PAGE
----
Those are just ordinary folks with a spirited sense of fairness. Or so they tell themselves. The righteous indignation with which they are able to defend such behavior as rebellion against unjust practices, pay scales and prices makes them sound like patriots.

These may be some of the same people Miss Manners has in mind, but she is considering their sense of honesty in situations that they believe to be of more serious moral consequence. That is, when they might be expected to say something nice that is not an honest reflection of their personal feelings at the moment.

)
minoanmiss: (Default)

[personal profile] minoanmiss 2017-05-23 07:47 pm (UTC)(link)

nod I was waving at this concept with the mention of nuance. This would be an excellent time to teach the kid about "Is it true? Is it kind? Is it HELPFUL?" OTOH, there is an element of justice in the kid's soul that I hope can be preserved while tempering it with mercy and necessity.

Also, as usual, you give better advice than the paid columnist. In general, that's something I enjoy about this comm.

likeaduck: A Vespa motorscooter with giraffe print paint job. "Vespa" logo appears in black behind the scooter. (Default)

[personal profile] likeaduck 2017-05-23 01:11 pm (UTC)(link)
Hee. Okay, is be coming up with a good response to avoid being the one on the spot when the kid says "I know you don't cook; parent & aunt *told* me!" But otherwise...*passes the snacks*
fox: my left eye.  "ceci n'est pas une fox." (Default)

[personal profile] fox 2017-05-23 01:37 pm (UTC)(link)
When I was about six, a decent-sized fuss was made about my dad turning 35. Meanwhile, my grandmother always ostentatiously claimed to be 29. Turns out six is when I worked out (probably because my dad's age had never been a subject of conversation before) that this did not compute. I sensibly asked my mother how it could possibly be that Grandma was 29 if Daddy was 35, and my mother sensibly said "Your grandmother is not telling the truth. Sometimes ladies pretend about their age. It's silly. But you mustn't tell her you know it's not true, okay?" And I think I kept it under my hat, the fact that I knew the truth, until I was a teenager and my grandmother made a big party for her 65th birthday and I was able to say "Wow, Grandma, from 29 to 65 in one year?"

... Anyway. I too would warn Grandma in this instance. There's no stopping an 11-year-old who believes she Knows What Is Right, so the real kindness is to soften the ground a little bit so her words don't hurt her grandmother as much.
adrian_turtle: (Default)

[personal profile] adrian_turtle 2017-05-23 02:40 pm (UTC)(link)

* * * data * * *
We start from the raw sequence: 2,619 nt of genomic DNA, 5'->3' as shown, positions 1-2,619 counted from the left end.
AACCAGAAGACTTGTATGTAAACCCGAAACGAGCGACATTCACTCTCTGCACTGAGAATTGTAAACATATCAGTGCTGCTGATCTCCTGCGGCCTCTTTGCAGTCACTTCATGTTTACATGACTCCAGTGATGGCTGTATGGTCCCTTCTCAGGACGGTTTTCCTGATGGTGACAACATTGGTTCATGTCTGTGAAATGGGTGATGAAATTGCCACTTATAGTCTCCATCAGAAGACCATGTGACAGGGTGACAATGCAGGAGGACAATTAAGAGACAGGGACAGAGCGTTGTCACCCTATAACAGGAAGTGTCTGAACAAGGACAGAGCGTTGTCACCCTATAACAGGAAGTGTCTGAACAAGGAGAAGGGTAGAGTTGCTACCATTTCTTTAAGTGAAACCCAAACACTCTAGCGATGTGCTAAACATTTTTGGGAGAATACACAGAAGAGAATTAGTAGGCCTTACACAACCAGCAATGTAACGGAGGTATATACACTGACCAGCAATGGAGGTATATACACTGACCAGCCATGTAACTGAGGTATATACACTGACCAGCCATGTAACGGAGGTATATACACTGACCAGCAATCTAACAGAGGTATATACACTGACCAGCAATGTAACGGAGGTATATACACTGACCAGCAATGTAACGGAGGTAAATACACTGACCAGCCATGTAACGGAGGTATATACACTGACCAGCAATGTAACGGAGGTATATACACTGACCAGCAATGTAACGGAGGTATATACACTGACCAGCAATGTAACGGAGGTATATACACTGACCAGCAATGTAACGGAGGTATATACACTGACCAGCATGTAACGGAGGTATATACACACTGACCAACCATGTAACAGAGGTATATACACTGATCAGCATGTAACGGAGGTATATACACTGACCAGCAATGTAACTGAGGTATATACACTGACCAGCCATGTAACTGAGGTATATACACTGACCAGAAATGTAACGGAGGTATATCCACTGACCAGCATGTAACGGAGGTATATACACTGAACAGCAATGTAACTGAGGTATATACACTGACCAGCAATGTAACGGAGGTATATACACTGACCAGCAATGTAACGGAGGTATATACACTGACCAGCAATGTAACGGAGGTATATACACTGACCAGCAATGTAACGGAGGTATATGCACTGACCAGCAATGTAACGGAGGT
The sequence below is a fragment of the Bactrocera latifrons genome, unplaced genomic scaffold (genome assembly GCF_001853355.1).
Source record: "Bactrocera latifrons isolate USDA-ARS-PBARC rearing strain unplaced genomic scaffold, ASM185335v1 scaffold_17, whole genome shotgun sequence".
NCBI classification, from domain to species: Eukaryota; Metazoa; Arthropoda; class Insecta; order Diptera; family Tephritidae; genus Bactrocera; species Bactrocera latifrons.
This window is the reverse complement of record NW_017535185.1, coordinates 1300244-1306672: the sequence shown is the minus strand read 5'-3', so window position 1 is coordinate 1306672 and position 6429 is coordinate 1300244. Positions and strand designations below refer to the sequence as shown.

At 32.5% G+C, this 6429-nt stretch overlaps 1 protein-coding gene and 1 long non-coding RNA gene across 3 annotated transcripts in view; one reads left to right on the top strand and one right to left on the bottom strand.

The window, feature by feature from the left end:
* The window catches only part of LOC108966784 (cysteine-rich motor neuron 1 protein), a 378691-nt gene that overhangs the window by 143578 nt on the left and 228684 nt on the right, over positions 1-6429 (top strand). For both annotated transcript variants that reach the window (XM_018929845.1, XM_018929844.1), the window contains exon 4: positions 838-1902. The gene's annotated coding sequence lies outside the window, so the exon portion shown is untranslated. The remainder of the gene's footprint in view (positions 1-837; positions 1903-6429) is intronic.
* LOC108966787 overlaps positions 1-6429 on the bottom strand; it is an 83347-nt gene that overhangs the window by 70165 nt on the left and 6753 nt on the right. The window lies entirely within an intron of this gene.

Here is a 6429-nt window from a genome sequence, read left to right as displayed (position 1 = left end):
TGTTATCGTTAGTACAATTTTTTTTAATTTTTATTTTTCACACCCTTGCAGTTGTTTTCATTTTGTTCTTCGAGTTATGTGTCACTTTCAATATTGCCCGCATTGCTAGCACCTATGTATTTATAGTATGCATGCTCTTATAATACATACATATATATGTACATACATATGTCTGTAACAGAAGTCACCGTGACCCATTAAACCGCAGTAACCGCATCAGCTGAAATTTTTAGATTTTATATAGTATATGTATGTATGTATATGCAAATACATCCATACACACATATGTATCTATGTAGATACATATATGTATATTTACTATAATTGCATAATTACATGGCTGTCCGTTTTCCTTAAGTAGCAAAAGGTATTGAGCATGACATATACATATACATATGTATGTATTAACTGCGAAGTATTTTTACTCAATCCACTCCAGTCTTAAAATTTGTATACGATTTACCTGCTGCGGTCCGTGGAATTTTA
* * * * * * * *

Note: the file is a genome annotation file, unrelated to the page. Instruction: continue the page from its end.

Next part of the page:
Wait. Why is it a lie to say grandma's potatoes tasted good? They were her potatoes, if she bought them and served them. They might have tasted good. You thank her for the hospitality, not for the cooking. I don't see how there's any dishonesty involved at all.

Fox's example is different. When a woman of 35 says she's 29, it's a lie. She's saying she wants people to believe she's 29. When a woman of 55 says she's 29, it's a joke. She's saying she doesn't want to tell people how old she is.

My favorite example of this was, "Yes, we're twins. But a few years ago, I started aging backwards while she went on aging forwards. So she might be turning 40, but I'm definitely not."
jadelennox: Judith Martin/Miss Manners looking ladylike: it's not about forks  (judith martin:forks)

[personal profile] jadelennox 2017-05-23 06:11 pm (UTC)(link)
Wait. Why is it a lie to say grandma's potatoes tasted good? They were her potatoes, if she bought them and served them.

yes! She is hosting, she selected good food, she served it to people. I've been invited to dinner at the home of friends who don't cook, and they bring in take out, which I know, because you go into the kitchen to get drinks. And it has never once occurred to me to say "this food is delicious even though I know you didn't cook it."
sathari: Forceghost!Anakin (Default)

[personal profile] sathari 2017-05-24 06:01 am (UTC)(link)
Why is it a lie to say grandma's potatoes tasted good?

Maybe I'm being overly literal, but I think it's possible that kiddo thinks that if Mom and Aunt will lie about whether Grandma cooked the dinner in the first place, then she has no way to know what else they lied about? Including but not limited to whether they liked that food.